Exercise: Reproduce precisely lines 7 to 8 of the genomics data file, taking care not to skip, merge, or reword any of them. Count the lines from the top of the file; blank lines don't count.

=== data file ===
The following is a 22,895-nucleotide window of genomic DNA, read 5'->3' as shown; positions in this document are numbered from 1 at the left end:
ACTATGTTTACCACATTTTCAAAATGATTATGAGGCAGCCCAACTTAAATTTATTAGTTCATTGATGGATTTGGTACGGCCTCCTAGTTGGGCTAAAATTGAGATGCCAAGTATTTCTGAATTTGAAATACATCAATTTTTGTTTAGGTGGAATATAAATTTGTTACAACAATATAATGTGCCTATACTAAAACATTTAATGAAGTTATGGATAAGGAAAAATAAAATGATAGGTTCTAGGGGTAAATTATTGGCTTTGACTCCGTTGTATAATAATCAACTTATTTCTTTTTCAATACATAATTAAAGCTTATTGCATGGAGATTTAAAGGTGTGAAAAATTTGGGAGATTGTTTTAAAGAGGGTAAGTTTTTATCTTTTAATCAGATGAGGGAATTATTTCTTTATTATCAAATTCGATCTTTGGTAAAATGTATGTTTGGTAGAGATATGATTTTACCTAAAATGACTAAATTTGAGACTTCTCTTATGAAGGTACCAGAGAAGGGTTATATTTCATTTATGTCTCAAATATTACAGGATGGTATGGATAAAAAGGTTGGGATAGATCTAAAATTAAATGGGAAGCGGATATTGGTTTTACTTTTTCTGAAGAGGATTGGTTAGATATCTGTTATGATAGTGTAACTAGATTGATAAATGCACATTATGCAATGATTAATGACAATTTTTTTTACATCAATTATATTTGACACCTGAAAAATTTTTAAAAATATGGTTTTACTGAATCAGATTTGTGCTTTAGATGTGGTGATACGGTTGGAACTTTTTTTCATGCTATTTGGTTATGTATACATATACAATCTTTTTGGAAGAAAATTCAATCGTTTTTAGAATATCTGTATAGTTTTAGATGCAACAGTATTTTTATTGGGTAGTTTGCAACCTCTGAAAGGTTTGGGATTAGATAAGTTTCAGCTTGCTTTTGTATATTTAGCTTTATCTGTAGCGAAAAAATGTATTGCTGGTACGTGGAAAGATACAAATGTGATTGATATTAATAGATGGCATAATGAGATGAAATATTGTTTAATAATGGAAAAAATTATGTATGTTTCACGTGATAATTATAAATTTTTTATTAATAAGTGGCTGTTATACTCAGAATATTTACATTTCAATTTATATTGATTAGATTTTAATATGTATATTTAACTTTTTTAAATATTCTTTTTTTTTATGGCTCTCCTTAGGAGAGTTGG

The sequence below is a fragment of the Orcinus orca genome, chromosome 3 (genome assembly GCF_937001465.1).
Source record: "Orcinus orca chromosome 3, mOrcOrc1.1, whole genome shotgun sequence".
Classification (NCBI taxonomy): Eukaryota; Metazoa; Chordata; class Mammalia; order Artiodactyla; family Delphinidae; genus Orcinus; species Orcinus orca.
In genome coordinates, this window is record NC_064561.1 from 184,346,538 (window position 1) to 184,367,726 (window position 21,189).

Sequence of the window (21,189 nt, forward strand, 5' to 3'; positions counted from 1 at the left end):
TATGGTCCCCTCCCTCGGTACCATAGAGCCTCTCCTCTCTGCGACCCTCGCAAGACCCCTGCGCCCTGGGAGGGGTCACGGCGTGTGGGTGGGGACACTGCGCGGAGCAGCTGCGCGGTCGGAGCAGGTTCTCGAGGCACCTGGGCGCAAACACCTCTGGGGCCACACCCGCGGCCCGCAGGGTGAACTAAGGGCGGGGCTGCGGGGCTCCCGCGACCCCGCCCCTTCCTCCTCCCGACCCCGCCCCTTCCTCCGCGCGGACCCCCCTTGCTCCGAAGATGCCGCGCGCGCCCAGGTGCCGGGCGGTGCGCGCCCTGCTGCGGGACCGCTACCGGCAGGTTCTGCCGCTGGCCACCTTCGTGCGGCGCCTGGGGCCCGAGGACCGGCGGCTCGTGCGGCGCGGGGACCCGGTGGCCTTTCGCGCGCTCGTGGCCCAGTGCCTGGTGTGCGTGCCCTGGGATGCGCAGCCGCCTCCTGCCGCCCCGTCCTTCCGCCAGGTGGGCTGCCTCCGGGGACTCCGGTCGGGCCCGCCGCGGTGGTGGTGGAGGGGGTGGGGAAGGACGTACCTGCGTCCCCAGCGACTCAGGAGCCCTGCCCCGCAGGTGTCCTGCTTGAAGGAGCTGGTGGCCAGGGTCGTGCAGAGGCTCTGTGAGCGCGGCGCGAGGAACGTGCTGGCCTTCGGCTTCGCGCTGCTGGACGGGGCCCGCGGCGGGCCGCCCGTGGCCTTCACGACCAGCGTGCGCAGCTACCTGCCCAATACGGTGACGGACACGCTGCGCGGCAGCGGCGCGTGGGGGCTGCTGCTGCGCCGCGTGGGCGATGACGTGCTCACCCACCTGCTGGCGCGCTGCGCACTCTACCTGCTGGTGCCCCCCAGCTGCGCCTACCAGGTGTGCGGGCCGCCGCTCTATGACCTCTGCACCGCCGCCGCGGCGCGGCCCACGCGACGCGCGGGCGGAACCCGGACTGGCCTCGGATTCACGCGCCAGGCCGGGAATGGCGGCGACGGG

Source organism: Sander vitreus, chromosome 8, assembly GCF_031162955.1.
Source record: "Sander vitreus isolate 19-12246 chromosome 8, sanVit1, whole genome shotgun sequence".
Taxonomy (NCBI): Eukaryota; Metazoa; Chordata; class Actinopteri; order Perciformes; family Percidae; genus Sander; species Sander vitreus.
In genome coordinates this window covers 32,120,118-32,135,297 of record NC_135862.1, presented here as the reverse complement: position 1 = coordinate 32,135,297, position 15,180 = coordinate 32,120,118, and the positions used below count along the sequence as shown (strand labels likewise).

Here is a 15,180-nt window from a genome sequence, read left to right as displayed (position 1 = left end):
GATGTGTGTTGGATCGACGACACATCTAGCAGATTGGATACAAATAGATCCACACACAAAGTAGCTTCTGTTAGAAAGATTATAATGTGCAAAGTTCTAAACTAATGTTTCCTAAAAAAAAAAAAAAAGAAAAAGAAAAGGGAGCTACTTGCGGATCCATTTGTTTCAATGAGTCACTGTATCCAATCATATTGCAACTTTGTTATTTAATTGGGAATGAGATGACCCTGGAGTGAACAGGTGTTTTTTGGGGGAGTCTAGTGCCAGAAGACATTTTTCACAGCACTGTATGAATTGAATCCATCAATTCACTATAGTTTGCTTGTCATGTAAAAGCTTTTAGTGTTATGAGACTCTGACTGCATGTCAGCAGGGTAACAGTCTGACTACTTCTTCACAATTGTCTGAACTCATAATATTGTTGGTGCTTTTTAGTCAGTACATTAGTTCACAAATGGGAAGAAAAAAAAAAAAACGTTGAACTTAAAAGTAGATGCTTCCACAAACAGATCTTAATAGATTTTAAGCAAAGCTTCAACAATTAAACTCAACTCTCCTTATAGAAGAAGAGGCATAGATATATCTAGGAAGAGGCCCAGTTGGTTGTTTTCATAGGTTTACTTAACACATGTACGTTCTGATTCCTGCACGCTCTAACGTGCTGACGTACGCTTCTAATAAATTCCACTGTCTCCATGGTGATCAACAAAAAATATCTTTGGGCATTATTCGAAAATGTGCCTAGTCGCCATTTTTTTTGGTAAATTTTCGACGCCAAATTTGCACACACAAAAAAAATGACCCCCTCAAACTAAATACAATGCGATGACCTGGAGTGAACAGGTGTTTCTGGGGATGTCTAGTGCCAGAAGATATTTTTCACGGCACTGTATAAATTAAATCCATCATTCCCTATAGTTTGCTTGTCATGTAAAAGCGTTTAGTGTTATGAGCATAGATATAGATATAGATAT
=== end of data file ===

Sequence of the window (21,189 nt, forward strand, 5' to 3'; positions counted from 1 at the left end):
TATGGTCCCCTCCCTCGGTACCATAGAGCCTCTCCTCTCTGCGACCCTCGCAAGACCCCTGCGCCCTGGGAGGGGTCACGGCGTGTGGGTGGGGACACTGCGCGGAGCAGCTGCGCGGTCGGAGCAGGTTCTCGAGGCACCTGGGCGCAAACACCTCTGGGGCCACACCCGCGGCCCGCAGGGTGAACTAAGGGCGGGGCTGCGGGGCTCCCGCGACCCCGCCCCTTCCTCCTCCCGACCCCGCCCCTTCCTCCGCGCGGACCCCCCTTGCTCCGAAGATGCCGCGCGCGCCCAGGTGCCGGGCGGTGCGCGCCCTGCTGCGGGACCGCTACCGGCAGGTTCTGCCGCTGGCCACCTTCGTGCGGCGCCTGGGGCCCGAGGACCGGCGGCTCGTGCGGCGCGGGGACCCGGTGGCCTTTCGCGCGCTCGTGGCCCAGTGCCTGGTGTGCGTGCCCTGGGATGCGCAGCCGCCTCCTGCCGCCCCGTCCTTCCGCCAGGTGGGCTGCCTCCGGGGACTCCGGTCGGGCCCGCCGCGGTGGTGGTGGAGGGGGTGGGGAAGGACGTACCTGCGTCCCCAGCGACTCAGGAGCCCTGCCCCGCAGGTGTCCTGCTTGAAGGAGCTGGTGGCCAGGGTCGTGCAGAGGCTCTGTGAGCGCGGCGCGAGGAACGTGCTGGCCTTCGGCTTCGCGCTGCTGGACGGGGCCCGCGGCGGGCCGCCCGTGGCCTTCACGACCAGCGTGCGCAGCTACCTGCCCAATACGGTGACGGACACGCTGCGCGGCAGCGGCGCGTGGGGGCTGCTGCTGCGCCGCGTGGGCGATGACGTGCTCACCCACCTGCTGGCGCGCTGCGCACTCTACCTGCTGGTGCCCCCCAGCTGCGCCTACCAGGTGTGCGGGCCGCCGCTCTATGACCTCTGCACCGCCGCCGCGGCGCGGCCCACGCGACGCGCGGGCGGAACCCGGACTGGCCTCGGATTCACGCGCCAGGCCGGGAATGGCGGCGACGGG